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This is the spell (as most people know).

The saving throw section makes me confused. It is a powerful spell and the description reads as:

The spell can be centred on a creature, and the effect then radiates from the creature and moves as it moves. An unwilling creature can attempt a Will save to negate the spell and can use spell resistance, if any.

The problem is, when must the target creatures who are in the spell area make saving throws?

Description sounds like... "if a creature is selected as the centre (target) of the spell then he can use ST and SR. If he is not the centre (target), but just within the spell area, then he is silenced without any chance for ST or SR (because the is not the target, but in a place where the spell has effect)." My players got into an argument over how this spell must be evaluated. The above condition doesn't sound logical since (according to that description) any caster without level distinction will suffer from the spell and casting the spell on a foe is meaningless (while you can cast it on something that will not receive any ST or SR)

So, do all unwilling creatures in the area receive ST and SR or just the centred creature (if any)?

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up vote 5 down vote accepted

As you and your group correctly suppose, the silence spell works at its best when cast upon an area or an ally.
No SR apllies and no ST is required in this case but the area is stationary or moves with the ally, so the intended target (most probably an enenmy caster you're trying to silence) could still move outside of the area and cast his spells.

While there are means to prevent this escape (mostly by grappling or tripping the caster or by readying actions to follow him when he moves) there still is some utility in having a silence area that follows the enemy by itself. Of course, the enemy should be the caster you want to silence, not a random foe.
This is a better tactic for it's harder to avoid and/or does not keep one of your party busy with following or disabling the caster. As such, it's perfectly ok if it's harder to set up. The only drawback is that the enemy could also try to get to your casters and silence them as well.
But that casting method has a reason to exist and yes, it works just like you and your friends said.

Only the target of the spell (the centered creature), if any, is subject to ST and SR

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Our group discussion centred on situations like casting the spell on an object and attaching that object to caster, like casting on a pin and attaching it to casters clothes (somewhere that is hard to reach by hand) or using a very specially crafted hand crossbow to throw very small pins/bolts or using a pebble and throwing it within clothes of the caster (: Even casting it on a liquid and splashing it on the target had argued (a flask of water counts as object with containing liquid?). some came up with the idea of making a very small ball of glue and sand and throw it on the subject (: –  FallenAngel Mar 28 '13 at 14:26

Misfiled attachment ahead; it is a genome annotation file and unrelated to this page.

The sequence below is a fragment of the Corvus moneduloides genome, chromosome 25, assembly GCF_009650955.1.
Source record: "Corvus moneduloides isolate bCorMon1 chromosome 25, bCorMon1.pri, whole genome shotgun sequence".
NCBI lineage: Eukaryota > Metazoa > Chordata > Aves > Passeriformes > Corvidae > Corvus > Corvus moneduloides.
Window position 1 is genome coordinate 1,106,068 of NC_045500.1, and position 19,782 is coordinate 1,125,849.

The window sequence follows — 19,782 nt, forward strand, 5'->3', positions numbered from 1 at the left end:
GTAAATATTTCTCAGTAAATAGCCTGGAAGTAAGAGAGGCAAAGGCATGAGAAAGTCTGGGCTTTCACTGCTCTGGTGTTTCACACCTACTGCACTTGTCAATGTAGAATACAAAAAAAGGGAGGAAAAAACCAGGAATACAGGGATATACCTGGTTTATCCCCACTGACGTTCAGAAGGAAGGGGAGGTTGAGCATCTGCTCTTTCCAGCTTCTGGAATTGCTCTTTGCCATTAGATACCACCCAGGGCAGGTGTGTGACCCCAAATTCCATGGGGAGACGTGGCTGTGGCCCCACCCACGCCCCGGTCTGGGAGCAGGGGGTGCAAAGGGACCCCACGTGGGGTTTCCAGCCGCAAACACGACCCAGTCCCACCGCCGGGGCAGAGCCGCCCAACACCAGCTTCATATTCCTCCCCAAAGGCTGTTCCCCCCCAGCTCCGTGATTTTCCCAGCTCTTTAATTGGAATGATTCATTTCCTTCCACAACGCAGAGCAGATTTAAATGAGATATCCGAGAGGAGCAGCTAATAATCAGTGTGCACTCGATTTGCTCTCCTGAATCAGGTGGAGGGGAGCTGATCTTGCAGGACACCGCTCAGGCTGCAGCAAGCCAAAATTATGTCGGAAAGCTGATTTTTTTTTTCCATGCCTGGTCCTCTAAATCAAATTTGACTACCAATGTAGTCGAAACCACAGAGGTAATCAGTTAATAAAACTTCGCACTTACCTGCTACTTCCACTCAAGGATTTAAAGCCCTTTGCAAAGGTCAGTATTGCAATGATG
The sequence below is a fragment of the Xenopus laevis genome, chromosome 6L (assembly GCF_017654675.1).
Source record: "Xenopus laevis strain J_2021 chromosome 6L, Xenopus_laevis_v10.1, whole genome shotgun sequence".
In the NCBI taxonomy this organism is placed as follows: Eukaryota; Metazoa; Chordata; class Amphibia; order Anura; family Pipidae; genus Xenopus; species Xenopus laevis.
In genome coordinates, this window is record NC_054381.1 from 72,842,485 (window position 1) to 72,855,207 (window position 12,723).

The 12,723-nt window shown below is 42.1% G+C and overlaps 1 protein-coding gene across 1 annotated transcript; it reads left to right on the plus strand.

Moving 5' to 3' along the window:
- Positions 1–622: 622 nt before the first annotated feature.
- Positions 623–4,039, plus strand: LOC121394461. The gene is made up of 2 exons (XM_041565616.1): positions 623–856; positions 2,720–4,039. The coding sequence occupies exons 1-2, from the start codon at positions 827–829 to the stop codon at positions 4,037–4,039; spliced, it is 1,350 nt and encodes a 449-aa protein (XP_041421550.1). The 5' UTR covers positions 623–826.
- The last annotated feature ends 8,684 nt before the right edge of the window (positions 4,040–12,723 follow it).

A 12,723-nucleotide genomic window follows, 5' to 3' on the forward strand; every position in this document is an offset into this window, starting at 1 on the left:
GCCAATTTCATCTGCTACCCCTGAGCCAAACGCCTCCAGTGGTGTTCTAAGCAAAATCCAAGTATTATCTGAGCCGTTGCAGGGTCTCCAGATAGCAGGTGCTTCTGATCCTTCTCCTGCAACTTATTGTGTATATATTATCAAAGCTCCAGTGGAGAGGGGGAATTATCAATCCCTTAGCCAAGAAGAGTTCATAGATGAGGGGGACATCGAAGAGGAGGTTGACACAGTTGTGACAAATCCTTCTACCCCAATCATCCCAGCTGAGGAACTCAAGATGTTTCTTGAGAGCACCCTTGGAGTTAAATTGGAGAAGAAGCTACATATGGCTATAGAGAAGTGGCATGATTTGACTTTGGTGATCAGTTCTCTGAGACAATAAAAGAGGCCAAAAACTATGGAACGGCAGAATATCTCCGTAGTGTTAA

The simplest way to use this is to cast on a non caster in your own party and have them go after (or close to) the enemy caster. Sure he has to stay close to him but fighters/rangers etc all have to be up close and personal to attack anyway so really shouldnt be a big issue as long as ur own caster can stay far enough away. BTW: Whisper Gnomes have this as either a SU or EX ability. (Just bonus info there) –  Ben-Jamin Mar 28 '13 at 15:56
    
@FallenAngel D&D has no rules for these things. Putting an item in somebody else's equipment? Can be done but it's DM fiat. It's a really terrible system when it comes down to these tactics. Tactics that only exist because of the wording of spells or attacks or whatsoever. That's why I play it really by the rules. Not in the rules? Not an option. Any other way leads to more arguing and less playing, but I recognize that sometimes the player just wants to break the system to their advantage. If you allow these things as a DM, silence gets arbitrarily more powerful. Not that it's balanced now. –  Zachiel Mar 28 '13 at 17:19
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By the way, you should consider not accepting answers for 1-2 days. When people see an accepted answer they tend not to reply anymore. –  Zachiel Mar 28 '13 at 17:21
    
Ok @Zachiel thank you (: –  FallenAngel Mar 28 '13 at 21:29
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